On March 31, 2017, the SETA Foundation at Washington D.C. hosted a panel discussion entitled, “The U.S.-Russia-Turkey Triangle on Syria.” The discussion focused on the strategic objectives of the U.S., Russia, and Turkey and their points of contention and cooperation with one another. Other items discussed during the event included the possibility of creating safe-zones in the northern Syria, combating extremist forces, and brokering a peaceful diplomatic solution to the Syrian crisis. Panelists included Richard Weitz, director of the Center for Political-Military Analysis at the Hudson Institute; Faysal Itani, a senior fellow with the Atlantic Council’s Rafik Hariri Center for the Middle East; Murat Yesiltas, director of security studies at the SETA Foundation; and Mark Perry, an independent author specialized in military analysis. The panel was moderated by Kadir Ustun of the SETA Foundation at Washington D.C.
Faysal Itani has been looking at Syria from both a regional and international lens. He explained the constraints on each nation as they operate in Syria. Turkey’s constraints include domestic politics, the sensitive topic of military casualties, the obstacle of being ‘stuck’ in an alliance with the U.S. through NATO, and Russia’s military escalation in the region. Itani pointed out that Russia’s most recognized constraint is the financial constraint it faces in funding its operations. And while there is a question about how much Russia can afford and how much pain they’re willing to take, Itani believes it is a lot more than people think. Time is also a constraint on Russia because the longer it takes to achieve a political military solution, the worse off, and weaker, Russia looks. U.S. constraints, according to Itani, include a shortage of suitable partners. The PYD has emerged as the most suitable partner for the U.S. in its opinion. The U.S. must also determine how to accommodate Russian interests and whether or not it is even worth doing so.
Murat Yesiltas pointed out that there is a lot of ambiguity regarding the Syrian crisis. Yesiltas explained that Russia has escalation dominance and has used the YPG as a counter escalation tool against Turkey. He noted that Russia is trying to use YPG forces to disrupt Turkey’s potential strategic plan. Turkey knows that in northern Syria, and the Middle East in general, the wait and see approach does not work. It is therefore important to understand Turkish strategic options: military (direct military intervention and indirect military intervention) and political (based off of Turkey’s domestic political situation and negotiations with the U.S. and other regional actors to prevent PKK take over in the region).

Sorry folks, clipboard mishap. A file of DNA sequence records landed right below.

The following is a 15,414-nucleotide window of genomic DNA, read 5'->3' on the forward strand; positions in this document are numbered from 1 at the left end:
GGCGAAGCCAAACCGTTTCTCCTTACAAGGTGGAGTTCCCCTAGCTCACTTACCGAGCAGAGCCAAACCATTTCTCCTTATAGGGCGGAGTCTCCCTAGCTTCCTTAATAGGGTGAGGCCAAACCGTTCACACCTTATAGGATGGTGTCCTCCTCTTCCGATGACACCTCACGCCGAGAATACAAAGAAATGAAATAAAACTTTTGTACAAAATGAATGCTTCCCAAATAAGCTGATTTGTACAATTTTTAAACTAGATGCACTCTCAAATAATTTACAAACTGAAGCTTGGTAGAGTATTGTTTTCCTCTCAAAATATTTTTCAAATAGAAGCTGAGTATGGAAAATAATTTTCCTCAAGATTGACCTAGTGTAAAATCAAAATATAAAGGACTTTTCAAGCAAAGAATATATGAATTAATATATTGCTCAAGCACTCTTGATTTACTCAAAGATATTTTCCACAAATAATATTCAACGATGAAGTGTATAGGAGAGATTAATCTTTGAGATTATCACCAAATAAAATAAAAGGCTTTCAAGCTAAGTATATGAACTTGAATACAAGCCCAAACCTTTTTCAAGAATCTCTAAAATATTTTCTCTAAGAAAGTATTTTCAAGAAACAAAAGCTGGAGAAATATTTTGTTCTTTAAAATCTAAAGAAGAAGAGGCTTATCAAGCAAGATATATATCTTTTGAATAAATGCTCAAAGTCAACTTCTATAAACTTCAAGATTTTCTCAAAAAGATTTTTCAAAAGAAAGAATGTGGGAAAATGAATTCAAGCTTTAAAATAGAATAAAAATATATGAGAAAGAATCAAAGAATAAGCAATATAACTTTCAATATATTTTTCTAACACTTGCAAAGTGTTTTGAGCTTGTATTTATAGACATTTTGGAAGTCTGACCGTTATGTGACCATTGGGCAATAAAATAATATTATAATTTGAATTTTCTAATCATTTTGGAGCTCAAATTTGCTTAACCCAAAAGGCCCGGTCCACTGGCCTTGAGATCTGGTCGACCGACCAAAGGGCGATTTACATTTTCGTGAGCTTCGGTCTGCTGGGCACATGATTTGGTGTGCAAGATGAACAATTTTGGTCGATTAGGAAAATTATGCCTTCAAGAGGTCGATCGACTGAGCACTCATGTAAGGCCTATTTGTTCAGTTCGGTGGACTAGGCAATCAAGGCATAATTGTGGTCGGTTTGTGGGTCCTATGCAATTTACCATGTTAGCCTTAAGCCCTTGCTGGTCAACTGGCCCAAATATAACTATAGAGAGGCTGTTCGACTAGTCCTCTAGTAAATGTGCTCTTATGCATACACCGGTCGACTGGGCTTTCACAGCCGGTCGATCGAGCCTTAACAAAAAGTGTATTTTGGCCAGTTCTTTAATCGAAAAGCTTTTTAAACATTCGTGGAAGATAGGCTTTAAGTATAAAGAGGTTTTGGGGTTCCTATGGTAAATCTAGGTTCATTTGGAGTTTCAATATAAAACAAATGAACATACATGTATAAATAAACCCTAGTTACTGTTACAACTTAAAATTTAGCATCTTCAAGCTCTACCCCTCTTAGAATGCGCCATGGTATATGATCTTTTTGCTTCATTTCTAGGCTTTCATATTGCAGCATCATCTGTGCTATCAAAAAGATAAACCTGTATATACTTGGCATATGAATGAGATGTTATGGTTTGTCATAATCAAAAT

Mark Perry discussed the important role the budget plays in U.S. military strategy. He pointed out that there is natural contention between those who recruit, equip, and train the military and those who use the military. Those who recruit, equip, and train argue for more readiness, while those who utilize the military ask for more money for combat operations. Perry said he believes that this disagreement is driving the Trump administration’s ISIS strategy and Middle East posture. He contended that the Trump administration has a defensible strategy in the Middle East, even if it seems chaotic and uncertain at times. Perry also explained that the war has been turned over to the generals and targeting is no longer happening in the White House, as it did during the Clinton, Bush, and Obama years.
Richard Weitz wanted to take a step back to look at the triangle in turns of three and to look at the relations between each actor. He began by saying that from all appearances, it seems that Secretary of State Rex Tillerson’s visit to Ankara did not resolve any issues dominating the relationship, which was also evident by criticisms made by Turkish officials. Meanwhile, Russia and Turkey have common issues and concerns around the region and Russian analysts see Turkey as a rising power along with India. There is also new flexibility of the Turkish approach to foreign policy that is not wedded to NATO, or the U.S., and is therefore increasingly influenced by Russia. Both nations also have a sense of being alienated by Europe even though they see themselves as European. Points of contention between the two countries may may include Turkey importing Russian energy, but not offering any high tech goods in return. Weitz further explained that Russia has not reversed its openness to having a role in Central Asia and cautioned that China’s large economic influence means that the effect of Turkish actions in the region will be marginal.